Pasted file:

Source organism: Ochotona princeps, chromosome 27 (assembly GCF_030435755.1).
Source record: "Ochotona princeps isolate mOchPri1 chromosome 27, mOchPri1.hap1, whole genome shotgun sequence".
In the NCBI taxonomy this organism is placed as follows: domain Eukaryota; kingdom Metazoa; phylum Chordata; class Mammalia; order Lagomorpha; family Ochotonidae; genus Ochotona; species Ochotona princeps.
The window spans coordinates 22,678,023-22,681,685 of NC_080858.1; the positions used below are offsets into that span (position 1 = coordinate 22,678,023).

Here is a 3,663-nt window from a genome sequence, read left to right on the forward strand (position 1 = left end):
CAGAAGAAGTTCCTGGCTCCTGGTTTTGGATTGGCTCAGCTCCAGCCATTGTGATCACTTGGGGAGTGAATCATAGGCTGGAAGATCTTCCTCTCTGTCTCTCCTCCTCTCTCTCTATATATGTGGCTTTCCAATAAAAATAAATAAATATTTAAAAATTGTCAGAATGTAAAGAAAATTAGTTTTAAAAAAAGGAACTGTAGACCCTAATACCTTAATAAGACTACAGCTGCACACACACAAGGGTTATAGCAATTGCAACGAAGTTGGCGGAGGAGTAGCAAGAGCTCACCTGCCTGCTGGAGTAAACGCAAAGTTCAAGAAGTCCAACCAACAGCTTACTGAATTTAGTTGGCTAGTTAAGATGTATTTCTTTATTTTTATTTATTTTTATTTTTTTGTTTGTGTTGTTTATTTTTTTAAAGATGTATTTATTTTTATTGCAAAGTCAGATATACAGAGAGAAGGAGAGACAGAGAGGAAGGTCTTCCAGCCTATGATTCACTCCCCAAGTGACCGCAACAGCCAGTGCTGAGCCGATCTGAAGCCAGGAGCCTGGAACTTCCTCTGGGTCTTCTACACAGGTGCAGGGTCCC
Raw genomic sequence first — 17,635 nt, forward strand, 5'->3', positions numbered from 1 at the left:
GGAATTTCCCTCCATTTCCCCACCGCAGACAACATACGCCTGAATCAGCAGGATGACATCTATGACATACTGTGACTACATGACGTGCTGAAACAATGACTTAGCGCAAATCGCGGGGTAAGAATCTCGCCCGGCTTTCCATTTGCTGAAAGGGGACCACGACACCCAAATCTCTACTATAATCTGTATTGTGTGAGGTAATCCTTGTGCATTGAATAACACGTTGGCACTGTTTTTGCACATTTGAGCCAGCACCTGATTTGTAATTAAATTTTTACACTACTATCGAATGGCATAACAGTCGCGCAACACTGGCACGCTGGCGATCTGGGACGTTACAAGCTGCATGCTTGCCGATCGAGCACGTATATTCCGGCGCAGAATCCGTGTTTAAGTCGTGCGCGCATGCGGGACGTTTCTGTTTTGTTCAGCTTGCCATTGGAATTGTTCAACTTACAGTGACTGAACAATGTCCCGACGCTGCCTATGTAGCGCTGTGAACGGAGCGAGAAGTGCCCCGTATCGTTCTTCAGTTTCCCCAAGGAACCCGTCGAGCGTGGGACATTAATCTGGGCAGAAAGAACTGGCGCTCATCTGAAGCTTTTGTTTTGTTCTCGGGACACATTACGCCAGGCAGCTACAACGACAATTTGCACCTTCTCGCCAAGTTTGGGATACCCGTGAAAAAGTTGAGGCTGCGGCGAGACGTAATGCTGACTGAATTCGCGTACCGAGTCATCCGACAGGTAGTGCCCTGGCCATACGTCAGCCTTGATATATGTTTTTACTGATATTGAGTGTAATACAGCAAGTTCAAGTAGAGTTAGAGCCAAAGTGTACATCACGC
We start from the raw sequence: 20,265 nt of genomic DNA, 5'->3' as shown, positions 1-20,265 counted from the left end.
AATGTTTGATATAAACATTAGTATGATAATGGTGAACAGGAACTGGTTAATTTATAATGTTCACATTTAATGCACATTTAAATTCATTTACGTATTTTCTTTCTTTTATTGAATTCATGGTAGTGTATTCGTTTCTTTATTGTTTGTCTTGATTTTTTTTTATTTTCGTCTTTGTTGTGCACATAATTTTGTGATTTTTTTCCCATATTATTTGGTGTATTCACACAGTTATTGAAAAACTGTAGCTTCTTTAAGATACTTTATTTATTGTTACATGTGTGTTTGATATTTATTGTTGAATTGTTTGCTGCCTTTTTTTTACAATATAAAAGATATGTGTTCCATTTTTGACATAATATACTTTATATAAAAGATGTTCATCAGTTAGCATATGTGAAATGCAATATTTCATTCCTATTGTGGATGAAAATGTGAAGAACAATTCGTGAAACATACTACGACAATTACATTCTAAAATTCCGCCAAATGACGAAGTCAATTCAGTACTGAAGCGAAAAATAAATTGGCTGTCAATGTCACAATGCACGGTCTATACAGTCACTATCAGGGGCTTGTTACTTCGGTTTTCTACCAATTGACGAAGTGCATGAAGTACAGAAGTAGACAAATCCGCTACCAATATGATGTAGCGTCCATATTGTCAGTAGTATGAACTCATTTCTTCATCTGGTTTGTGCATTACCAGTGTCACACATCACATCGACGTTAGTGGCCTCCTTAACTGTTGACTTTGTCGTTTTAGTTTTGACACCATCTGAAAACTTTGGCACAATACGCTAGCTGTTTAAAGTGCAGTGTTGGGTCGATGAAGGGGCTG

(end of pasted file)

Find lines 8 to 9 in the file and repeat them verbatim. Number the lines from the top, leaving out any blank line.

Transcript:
GGAATTTCCCTCCATTTCCCCACCGCAGACAACATACGCCTGAATCAGCAGGATGACATCTATGACATACTGTGACTACATGACGTGCTGAAACAATGACTTAGCGCAAATCGCGGGGTAAGAATCTCGCCCGGCTTTCCATTTGCTGAAAGGGGACCACGACACCCAAATCTCTACTATAATCTGTATTGTGTGAGGTAATCCTTGTGCATTGAATAACACGTTGGCACTGTTTTTGCACATTTGAGCCAGCACCTGATTTGTAATTAAATTTTTACACTACTATCGAATGGCATAACAGTCGCGCAACACTGGCACGCTGGCGATCTGGGACGTTACAAGCTGCATGCTTGCCGATCGAGCACGTATATTCCGGCGCAGAATCCGTGTTTAAGTCGTGCGCGCATGCGGGACGTTTCTGTTTTGTTCAGCTTGCCATTGGAATTGTTCAACTTACAGTGACTGAACAATGTCCCGACGCTGCCTATGTAGCGCTGTGAACGGAGCGAGAAGTGCCCCGTATCGTTCTTCAGTTTCCCCAAGGAACCCGTCGAGCGTGGGACATTAATCTGGGCAGAAAGAACTGGCGCTCATCTGAAGCTTTTGTTTTGTTCTCGGGACACATTACGCCAGGCAGCTACAACGACAATTTGCACCTTCTCGCCAAGTTTGGGATACCCGTGAAAAAGTTGAGGCTGCGGCGAGACGTAATGCTGACTGAATTCGCGTACCGAGTCATCCGACAGGTAGTGCCCTGGCCATACGTCAGCCTTGATATATGTTTTTACTGATATTGAGTGTAATACAGCAAGTTCAAGTAGAGTTAGAGCCAAAGTGTACATCACGC
We start from the raw sequence: 20,265 nt of genomic DNA, 5'->3' as shown, positions 1-20,265 counted from the left end.